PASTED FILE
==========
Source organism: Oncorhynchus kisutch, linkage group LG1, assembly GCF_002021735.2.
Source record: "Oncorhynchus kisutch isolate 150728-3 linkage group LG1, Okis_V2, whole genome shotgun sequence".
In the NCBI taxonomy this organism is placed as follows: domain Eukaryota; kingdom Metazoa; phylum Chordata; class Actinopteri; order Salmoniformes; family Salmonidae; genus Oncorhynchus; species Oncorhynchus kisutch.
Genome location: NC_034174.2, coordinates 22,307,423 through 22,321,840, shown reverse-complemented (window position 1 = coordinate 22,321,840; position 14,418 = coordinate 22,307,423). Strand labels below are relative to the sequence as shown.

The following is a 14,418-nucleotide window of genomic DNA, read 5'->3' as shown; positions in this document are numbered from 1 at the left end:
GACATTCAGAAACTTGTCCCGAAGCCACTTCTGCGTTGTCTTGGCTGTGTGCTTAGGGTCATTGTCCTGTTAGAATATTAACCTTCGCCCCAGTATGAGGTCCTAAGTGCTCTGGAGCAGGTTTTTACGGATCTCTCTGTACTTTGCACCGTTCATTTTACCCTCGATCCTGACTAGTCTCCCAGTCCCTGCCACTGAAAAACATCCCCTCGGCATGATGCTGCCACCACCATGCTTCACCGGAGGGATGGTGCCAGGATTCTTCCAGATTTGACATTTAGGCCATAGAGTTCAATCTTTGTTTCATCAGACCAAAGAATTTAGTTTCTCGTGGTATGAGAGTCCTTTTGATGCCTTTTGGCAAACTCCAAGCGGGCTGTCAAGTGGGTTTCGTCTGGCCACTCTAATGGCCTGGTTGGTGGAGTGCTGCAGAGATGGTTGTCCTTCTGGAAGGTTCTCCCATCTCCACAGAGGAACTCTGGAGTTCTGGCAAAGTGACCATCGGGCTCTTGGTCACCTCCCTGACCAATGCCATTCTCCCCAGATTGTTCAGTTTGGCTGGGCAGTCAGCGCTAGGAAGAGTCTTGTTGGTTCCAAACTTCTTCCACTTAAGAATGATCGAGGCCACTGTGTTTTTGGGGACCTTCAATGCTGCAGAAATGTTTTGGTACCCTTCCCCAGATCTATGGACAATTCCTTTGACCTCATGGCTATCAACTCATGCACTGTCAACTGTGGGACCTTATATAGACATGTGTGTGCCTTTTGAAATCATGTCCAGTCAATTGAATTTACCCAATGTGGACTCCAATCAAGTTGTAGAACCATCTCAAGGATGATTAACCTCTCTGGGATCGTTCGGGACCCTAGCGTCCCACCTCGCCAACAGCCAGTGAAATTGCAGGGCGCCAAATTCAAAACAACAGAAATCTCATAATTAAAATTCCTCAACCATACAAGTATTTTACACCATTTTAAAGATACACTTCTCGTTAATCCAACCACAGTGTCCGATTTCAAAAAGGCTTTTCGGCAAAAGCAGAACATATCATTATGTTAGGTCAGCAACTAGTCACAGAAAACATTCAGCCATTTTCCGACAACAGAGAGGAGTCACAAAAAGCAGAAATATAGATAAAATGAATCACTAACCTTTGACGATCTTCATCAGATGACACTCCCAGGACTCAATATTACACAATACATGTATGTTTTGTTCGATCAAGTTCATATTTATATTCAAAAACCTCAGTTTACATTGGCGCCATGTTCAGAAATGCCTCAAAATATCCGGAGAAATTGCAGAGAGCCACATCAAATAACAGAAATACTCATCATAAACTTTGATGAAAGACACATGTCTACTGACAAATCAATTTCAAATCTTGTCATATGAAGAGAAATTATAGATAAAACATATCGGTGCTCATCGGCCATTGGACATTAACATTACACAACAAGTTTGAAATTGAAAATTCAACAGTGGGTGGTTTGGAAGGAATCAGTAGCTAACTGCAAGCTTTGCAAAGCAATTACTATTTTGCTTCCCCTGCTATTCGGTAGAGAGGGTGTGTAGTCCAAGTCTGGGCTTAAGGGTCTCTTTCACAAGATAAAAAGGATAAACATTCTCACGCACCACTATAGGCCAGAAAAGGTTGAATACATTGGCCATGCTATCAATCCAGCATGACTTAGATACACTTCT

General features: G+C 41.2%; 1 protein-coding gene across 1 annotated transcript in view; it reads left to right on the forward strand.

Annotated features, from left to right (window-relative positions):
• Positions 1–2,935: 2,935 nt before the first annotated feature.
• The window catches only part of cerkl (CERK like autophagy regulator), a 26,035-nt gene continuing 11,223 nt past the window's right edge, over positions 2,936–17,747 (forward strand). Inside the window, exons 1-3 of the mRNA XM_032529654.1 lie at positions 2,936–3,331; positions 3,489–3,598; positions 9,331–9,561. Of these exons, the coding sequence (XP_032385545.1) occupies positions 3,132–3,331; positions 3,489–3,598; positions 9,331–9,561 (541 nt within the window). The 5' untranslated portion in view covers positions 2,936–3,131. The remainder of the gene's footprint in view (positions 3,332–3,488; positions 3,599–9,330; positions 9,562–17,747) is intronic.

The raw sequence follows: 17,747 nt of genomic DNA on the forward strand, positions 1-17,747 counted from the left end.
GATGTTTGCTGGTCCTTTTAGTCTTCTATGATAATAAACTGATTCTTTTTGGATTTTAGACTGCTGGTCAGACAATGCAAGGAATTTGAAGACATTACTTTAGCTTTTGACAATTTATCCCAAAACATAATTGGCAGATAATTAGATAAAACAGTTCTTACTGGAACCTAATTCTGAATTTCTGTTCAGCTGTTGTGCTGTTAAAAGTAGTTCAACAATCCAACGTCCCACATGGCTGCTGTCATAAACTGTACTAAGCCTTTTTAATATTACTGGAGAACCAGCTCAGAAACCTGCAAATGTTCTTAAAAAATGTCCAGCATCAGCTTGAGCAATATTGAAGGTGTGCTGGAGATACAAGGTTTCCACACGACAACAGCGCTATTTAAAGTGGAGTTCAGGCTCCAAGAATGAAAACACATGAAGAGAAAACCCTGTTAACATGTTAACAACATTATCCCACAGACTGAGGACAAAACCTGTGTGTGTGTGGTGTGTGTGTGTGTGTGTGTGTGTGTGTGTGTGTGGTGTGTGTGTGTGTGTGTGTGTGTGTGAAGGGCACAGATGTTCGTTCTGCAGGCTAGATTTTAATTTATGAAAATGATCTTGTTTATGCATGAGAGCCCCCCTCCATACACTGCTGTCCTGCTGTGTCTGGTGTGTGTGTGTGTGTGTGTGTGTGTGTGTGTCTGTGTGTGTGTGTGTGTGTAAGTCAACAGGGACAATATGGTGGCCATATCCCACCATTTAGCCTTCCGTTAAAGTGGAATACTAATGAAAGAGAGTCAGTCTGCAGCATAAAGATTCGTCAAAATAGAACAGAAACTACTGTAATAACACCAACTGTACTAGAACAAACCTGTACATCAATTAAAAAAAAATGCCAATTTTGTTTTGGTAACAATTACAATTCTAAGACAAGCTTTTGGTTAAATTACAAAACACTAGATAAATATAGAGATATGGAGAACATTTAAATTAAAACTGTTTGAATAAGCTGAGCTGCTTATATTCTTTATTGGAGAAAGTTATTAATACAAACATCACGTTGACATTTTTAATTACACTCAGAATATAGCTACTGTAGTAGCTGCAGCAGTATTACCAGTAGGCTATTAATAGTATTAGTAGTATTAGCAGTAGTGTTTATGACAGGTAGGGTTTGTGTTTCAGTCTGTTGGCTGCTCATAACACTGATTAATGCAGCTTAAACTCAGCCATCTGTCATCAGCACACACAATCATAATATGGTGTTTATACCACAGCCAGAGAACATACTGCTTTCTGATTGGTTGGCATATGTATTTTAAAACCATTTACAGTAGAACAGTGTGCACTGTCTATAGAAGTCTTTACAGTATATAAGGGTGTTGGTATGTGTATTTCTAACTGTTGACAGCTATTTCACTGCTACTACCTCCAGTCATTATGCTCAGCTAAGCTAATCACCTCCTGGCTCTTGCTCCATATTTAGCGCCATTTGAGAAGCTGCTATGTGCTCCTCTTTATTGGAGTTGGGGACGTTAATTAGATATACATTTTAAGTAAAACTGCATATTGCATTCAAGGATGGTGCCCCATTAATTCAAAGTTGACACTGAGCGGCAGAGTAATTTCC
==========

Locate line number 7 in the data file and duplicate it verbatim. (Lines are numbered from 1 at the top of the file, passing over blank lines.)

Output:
General features: G+C 41.2%; 1 protein-coding gene across 1 annotated transcript in view; it reads left to right on the forward strand.